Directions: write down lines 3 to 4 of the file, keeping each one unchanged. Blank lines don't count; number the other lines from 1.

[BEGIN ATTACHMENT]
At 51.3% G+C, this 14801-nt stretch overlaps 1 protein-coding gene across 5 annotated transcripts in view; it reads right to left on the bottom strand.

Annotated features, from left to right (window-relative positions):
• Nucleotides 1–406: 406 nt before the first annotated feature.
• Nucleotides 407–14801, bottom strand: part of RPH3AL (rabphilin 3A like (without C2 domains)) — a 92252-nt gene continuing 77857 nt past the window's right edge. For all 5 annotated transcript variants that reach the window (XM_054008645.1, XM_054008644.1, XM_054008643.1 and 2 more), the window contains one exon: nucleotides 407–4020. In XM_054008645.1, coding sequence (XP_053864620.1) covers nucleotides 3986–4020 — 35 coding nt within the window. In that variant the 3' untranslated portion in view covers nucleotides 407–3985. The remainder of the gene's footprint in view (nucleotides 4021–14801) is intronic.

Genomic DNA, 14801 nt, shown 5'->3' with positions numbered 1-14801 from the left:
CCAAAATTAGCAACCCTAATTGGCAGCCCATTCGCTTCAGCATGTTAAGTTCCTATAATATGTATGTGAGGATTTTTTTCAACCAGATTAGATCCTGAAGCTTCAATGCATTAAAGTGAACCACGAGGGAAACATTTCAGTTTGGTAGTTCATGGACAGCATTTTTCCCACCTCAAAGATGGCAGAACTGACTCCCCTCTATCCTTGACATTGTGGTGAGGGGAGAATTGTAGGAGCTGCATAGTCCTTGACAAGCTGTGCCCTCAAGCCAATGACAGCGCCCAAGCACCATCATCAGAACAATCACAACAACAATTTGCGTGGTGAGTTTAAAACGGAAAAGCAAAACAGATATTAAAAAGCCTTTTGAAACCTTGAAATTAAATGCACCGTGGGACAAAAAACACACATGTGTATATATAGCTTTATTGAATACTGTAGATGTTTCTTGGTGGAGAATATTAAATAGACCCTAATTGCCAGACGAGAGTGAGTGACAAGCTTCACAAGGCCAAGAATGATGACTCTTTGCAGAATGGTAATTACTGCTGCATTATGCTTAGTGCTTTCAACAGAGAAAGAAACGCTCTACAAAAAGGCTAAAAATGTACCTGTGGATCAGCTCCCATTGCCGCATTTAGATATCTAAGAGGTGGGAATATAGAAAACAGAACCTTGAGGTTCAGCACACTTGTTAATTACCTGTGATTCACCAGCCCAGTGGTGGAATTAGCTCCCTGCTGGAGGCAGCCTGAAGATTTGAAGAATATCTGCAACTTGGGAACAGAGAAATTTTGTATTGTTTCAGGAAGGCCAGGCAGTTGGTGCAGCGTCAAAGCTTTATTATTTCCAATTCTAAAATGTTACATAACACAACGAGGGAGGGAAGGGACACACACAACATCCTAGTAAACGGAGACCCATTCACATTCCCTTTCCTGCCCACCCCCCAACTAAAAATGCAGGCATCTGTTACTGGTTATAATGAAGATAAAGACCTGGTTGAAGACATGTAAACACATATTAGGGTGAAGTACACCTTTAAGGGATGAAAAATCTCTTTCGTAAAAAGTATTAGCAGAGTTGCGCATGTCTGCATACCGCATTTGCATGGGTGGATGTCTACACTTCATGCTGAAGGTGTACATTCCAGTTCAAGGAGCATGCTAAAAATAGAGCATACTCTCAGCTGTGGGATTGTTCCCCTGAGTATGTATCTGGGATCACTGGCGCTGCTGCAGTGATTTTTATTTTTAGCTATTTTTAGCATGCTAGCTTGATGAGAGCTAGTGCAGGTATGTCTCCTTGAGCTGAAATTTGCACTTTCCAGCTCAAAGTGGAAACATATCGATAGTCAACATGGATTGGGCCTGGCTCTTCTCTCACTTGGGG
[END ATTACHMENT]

• Nucleotides 1–406: 406 nt before the first annotated feature.
• Nucleotides 407–14801, bottom strand: part of RPH3AL (rabphilin 3A like (without C2 domains)) — a 92252-nt gene continuing 77857 nt past the window's right edge. For all 5 annotated transcript variants that reach the window (XM_054008645.1, XM_054008644.1, XM_054008643.1 and 2 more), the window contains one exon: nucleotides 407–4020. In XM_054008645.1, coding sequence (XP_053864620.1) covers nucleotides 3986–4020 — 35 coding nt within the window. In that variant the 3' untranslated portion in view covers nucleotides 407–3985. The remainder of the gene's footprint in view (nucleotides 4021–14801) is intronic.